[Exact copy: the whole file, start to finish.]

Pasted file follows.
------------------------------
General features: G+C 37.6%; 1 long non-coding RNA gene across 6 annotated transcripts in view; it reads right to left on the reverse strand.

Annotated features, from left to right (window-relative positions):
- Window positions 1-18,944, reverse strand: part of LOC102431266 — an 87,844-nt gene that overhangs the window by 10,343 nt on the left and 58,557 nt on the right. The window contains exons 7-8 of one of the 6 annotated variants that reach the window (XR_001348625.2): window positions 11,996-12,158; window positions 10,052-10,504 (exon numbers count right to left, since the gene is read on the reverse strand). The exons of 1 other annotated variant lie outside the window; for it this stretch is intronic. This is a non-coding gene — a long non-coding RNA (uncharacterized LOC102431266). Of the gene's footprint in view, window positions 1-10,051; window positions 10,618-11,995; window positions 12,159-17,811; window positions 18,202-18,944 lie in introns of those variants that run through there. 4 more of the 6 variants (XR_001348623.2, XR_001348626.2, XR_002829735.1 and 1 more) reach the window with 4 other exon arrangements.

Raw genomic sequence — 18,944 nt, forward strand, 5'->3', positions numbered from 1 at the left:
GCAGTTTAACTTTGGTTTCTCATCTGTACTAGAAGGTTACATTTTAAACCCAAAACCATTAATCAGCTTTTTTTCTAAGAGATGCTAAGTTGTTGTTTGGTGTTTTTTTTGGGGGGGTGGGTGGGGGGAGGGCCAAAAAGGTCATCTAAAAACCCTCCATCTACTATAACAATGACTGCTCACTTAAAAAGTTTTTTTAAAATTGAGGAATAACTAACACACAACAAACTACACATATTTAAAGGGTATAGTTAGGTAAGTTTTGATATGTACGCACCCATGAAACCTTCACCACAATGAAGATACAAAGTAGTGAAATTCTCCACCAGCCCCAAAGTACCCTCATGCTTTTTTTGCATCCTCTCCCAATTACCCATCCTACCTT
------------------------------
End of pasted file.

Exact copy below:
General features: G+C 37.6%; 1 long non-coding RNA gene across 6 annotated transcripts in view; it reads right to left on the reverse strand.

Annotated features, from left to right (window-relative positions):
- Window positions 1-18,944, reverse strand: part of LOC102431266 — an 87,844-nt gene that overhangs the window by 10,343 nt on the left and 58,557 nt on the right. The window contains exons 7-8 of one of the 6 annotated variants that reach the window (XR_001348625.2): window positions 11,996-12,158; window positions 10,052-10,504 (exon numbers count right to left, since the gene is read on the reverse strand). The exons of 1 other annotated variant lie outside the window; for it this stretch is intronic. This is a non-coding gene — a long non-coding RNA (uncharacterized LOC102431266). Of the gene's footprint in view, window positions 1-10,051; window positions 10,618-11,995; window positions 12,159-17,811; window positions 18,202-18,944 lie in introns of those variants that run through there. 4 more of the 6 variants (XR_001348623.2, XR_001348626.2, XR_002829735.1 and 1 more) reach the window with 4 other exon arrangements.

Raw genomic sequence — 18,944 nt, forward strand, 5'->3', positions numbered from 1 at the left:
GCAGTTTAACTTTGGTTTCTCATCTGTACTAGAAGGTTACATTTTAAACCCAAAACCATTAATCAGCTTTTTTTCTAAGAGATGCTAAGTTGTTGTTTGGTGTTTTTTTTGGGGGGGTGGGTGGGGGGAGGGCCAAAAAGGTCATCTAAAAACCCTCCATCTACTATAACAATGACTGCTCACTTAAAAAGTTTTTTTAAAATTGAGGAATAACTAACACACAACAAACTACACATATTTAAAGGGTATAGTTAGGTAAGTTTTGATATGTACGCACCCATGAAACCTTCACCACAATGAAGATACAAAGTAGTGAAATTCTCCACCAGCCCCAAAGTACCCTCATGCTTTTTTTGCATCCTCTCCCAATTACCCATCCTACCTT